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Could Super Smash Bros. for Wii U and 3DS be the last Smash Bros. games?

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In the latest Nintendo Direct, it was announced that the developers of Super Smash Bros. for Wii U and 3DS are now taking suggestions for new characters to add to the already packed roster. Two new characters that are already slated to be added are the fan-favorite Pokémon, Mewtwo, and Lucas from Earthbound. Both these characters (and the new ones to be added, most likely) are going to be available to purchase as DLC. The reasoning behind the developers wanting to add new characters could be a myriad of things ranging from a shameless cash grab, to fan service (or a combination of both), but I can't help but think that there might be an alternative reason for wanting to add fan-requested characters.

Mewtwo makes his return to Smash Bros. for the first time since Melee

Literally. Lucas came out of nowhere, but why? Do we really need a Ness clone? *takes shelter*

Let's back up for a second. I'm sure the majority of you have heard about the theory that the Super Smash Bros. franchise being modeled after series creator Masahiro Sakurai's life.  I have always had a hunch that maybe some of the game's themes and characters were pertinent to the creator's life.

In the first Smash game for the Nintendo 64, the opening cutscene depicts a child bringing his toys to life in his bedroom to make them fight. Therefore, we can assume that the Smash franchise takes place in a child's imagination. With each entry in the series, the child gets older and becomes more mature. For instance, the characters were depicted as being plush toys in the first game, and became action figure-like statues in the later entires, giving the player the sense that the child was growing up.  Fittingly, Sakurai grew up with Nintendo, so this child could represent him and his progression through his childhood.

And then we have the series' main antagonist, Master Hand. He is the final boss if the player runs through Classic Mode. It seems rather strange that in a world full of Nintendo baddies, that a disembodied hand is the main villain. Well, in the Smash Bros. universe, Master Hand represents creation and ultimate power. He can be interpreted as representing Sakurai's desire to create. It makes even more sense if you look at the N64 opening cutscene, considering that a hand is the one making all the toys come to life and fight, much like Sakurai did when he created the series.

But, then we have Master Hand's alter ego, Crazy Hand. He's the complete opposite of Master Hand; he's sporadic, unpredictable, and erratic. Crazy Hand made his first appearance in Melee, which isn't a coincidence. The development of Melee was a difficult one for Sakurai. He reflected on the experience in a column he wrote for Famitsu magazine:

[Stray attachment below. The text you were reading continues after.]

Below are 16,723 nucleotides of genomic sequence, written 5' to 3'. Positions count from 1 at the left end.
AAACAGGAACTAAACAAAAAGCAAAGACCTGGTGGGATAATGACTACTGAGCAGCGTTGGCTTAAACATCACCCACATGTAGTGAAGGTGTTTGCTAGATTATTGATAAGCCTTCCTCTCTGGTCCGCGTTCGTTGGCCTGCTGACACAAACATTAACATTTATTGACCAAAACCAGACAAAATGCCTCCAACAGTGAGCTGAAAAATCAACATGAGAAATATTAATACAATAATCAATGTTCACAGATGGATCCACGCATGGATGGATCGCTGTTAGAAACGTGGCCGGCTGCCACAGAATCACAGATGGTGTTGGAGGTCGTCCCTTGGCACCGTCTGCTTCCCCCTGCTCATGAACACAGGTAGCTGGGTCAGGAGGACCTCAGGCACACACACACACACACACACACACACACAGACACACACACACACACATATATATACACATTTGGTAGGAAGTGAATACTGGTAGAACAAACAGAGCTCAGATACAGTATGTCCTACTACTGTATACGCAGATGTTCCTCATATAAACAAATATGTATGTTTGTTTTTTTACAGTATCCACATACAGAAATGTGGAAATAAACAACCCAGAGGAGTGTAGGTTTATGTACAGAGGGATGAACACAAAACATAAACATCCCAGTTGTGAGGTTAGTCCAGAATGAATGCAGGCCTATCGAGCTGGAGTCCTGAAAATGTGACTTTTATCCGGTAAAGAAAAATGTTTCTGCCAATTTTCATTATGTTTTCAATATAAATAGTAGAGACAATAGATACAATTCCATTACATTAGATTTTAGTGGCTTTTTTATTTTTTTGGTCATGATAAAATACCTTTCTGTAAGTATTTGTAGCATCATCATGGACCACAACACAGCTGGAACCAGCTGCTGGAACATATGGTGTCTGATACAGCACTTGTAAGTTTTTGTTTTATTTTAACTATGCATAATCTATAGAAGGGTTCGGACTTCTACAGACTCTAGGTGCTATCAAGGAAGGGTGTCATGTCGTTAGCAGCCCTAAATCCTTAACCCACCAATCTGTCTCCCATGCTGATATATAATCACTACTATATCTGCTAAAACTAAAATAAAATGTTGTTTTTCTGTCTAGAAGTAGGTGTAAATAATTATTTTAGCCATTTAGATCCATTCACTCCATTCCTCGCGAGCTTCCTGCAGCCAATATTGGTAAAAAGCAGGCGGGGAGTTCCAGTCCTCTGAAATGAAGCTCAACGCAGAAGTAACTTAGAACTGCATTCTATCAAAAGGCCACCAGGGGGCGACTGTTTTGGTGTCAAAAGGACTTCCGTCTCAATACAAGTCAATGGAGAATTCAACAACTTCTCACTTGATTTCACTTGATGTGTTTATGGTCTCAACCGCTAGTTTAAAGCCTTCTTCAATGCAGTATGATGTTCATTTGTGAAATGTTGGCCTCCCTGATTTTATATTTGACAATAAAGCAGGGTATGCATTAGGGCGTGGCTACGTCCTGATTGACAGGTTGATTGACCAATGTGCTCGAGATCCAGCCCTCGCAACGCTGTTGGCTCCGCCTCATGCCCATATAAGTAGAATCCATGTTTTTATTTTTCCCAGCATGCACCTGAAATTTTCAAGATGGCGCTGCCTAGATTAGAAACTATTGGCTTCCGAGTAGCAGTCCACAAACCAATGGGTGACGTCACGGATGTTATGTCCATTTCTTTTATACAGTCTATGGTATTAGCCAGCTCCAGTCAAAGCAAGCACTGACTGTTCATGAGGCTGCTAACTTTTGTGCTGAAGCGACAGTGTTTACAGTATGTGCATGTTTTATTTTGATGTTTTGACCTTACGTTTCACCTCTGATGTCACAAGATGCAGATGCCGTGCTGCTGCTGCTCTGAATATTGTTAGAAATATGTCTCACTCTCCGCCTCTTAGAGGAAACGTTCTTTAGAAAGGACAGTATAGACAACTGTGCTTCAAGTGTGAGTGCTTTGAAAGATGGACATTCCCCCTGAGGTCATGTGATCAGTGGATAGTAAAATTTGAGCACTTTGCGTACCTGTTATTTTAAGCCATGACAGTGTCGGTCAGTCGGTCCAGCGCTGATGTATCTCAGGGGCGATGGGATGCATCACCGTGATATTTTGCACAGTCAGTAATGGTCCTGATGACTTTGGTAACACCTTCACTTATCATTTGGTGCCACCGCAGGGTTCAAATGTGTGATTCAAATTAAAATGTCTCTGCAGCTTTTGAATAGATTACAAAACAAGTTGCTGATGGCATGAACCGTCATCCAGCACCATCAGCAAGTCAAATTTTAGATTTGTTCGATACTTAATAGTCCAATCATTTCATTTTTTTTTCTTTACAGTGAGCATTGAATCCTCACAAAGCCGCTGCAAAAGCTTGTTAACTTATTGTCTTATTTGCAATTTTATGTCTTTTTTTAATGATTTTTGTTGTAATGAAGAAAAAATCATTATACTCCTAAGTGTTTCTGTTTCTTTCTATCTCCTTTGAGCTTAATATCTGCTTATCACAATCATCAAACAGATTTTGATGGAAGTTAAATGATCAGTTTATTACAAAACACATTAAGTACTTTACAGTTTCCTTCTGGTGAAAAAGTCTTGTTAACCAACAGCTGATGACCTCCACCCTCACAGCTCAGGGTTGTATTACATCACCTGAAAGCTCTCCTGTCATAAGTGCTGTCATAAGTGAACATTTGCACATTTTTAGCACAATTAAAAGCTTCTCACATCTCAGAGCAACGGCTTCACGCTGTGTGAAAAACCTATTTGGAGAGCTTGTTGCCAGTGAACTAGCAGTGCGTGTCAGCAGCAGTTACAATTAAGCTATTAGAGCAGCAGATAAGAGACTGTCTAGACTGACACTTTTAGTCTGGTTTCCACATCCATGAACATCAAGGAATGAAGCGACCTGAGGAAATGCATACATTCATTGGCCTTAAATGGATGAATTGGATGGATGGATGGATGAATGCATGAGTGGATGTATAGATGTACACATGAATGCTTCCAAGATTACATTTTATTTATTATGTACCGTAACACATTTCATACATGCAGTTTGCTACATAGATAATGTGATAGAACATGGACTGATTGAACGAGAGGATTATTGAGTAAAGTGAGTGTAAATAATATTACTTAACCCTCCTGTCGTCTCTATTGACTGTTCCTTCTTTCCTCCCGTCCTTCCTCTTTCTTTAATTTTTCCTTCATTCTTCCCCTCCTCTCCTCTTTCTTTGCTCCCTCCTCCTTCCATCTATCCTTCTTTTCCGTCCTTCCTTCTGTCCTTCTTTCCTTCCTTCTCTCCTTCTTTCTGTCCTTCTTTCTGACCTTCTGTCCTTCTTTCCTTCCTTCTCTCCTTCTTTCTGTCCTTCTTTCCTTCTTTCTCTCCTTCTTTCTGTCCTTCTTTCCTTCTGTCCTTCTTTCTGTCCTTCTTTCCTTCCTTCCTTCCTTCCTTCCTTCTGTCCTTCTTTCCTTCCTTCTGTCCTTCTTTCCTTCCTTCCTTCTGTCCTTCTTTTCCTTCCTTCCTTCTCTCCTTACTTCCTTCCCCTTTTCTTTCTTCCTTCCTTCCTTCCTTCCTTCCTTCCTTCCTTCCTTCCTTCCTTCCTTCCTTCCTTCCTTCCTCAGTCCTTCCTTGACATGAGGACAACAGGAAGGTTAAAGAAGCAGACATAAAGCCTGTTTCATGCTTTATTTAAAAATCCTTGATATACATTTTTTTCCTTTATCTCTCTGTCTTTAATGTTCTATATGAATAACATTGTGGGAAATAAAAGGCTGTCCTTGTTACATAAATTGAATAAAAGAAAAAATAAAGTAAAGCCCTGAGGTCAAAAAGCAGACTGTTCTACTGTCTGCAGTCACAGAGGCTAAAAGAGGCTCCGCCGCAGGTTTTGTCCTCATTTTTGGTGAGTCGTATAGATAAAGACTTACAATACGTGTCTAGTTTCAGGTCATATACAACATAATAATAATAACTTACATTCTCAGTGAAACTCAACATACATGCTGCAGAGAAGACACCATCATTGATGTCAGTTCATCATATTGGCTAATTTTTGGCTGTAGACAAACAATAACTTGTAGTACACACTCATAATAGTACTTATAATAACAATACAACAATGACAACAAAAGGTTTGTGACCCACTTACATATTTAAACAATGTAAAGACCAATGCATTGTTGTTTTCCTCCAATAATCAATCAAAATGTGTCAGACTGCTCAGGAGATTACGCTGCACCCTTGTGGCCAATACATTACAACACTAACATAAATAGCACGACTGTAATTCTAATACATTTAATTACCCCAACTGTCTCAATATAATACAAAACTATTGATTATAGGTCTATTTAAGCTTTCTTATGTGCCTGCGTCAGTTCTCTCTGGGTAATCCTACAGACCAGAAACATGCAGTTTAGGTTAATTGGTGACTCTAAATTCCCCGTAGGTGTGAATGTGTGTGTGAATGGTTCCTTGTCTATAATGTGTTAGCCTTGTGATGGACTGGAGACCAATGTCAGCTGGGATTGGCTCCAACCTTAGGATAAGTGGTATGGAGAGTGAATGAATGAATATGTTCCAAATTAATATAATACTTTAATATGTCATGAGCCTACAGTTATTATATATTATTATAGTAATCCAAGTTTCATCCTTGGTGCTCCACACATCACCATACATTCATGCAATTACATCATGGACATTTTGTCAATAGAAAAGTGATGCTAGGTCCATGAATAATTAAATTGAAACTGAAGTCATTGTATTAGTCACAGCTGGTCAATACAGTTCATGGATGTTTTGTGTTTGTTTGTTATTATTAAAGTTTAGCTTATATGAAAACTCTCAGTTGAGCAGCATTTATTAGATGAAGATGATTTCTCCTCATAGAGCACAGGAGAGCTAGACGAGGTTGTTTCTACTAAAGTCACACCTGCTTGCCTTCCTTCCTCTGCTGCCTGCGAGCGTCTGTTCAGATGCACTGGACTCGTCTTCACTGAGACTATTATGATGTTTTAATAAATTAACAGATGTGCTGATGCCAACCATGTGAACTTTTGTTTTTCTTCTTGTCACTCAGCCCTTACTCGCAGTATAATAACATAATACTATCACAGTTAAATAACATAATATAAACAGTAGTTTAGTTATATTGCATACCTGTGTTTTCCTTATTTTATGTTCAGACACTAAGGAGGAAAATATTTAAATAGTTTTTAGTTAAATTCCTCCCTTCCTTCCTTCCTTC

"On a personal level, Melee had an extremely grueling development cycle. Some of my other games did, too, but Melee sticks out far ahead of the pack in my mind. I worked on that game for 13 months straight, after all, without a single Sunday or holiday off that whole time. During parts of it, I was living a really destructive lifestyle -- I'd work for over 40 hours in a row, then go back home to sleep for four."

 Sakurai has been quoted saying on multiple occasions that he dislikes making sequels, so Crazy Hand could represent that feeling. Crazy Hand's trophy info in Melee even mentions his desire to "destroy one's own creations". Since Melee was the first Smash sequel he made, this interpretation of Crazy Hand makes sense.
 

Crazy Hand could represent Sakurai's desire to break free of making Smash sequels and move on to other projects

Moving onto Brawl, we see Master Hand be under the control of a strange character called Tabuu in the Subspace Emissary story mode of the game. By definition, something that is "taboo" is not of the norm for society, such as playing with toys. By this time, the child is now in young adulthood, so playing with toys is seen as unacceptable. Tabuu represents adulthood and the judgement of society, and that's reflected in his appearance. He often has his arms crossed, almost judgmentally, closed off to the world. Not to mention that the fight against him is grueling, much like the fight against society and adulthood is in real life. 

 

Tabuu could represent adulthood and society's judgement

In the latest installment of the franchise, Master and Crazy Hand make appearances again. However, if you face off against them on a high difficulty, they become Master Core, an insanely hard final boss that can take multiple forms. If you manage to defeat Master Core, he becomes a defenseless ball, emblazoned with the Smash Bros. logo. In this state, Master Core can't attack or hurt you, unless you take too long to defeat him, in which he will self destruct and kill himself anyways. This could represent Sakurai giving us one last hard fight, and once defeated, allowing the player to end him. He's willingly surrendering himself to the player, and to defeat.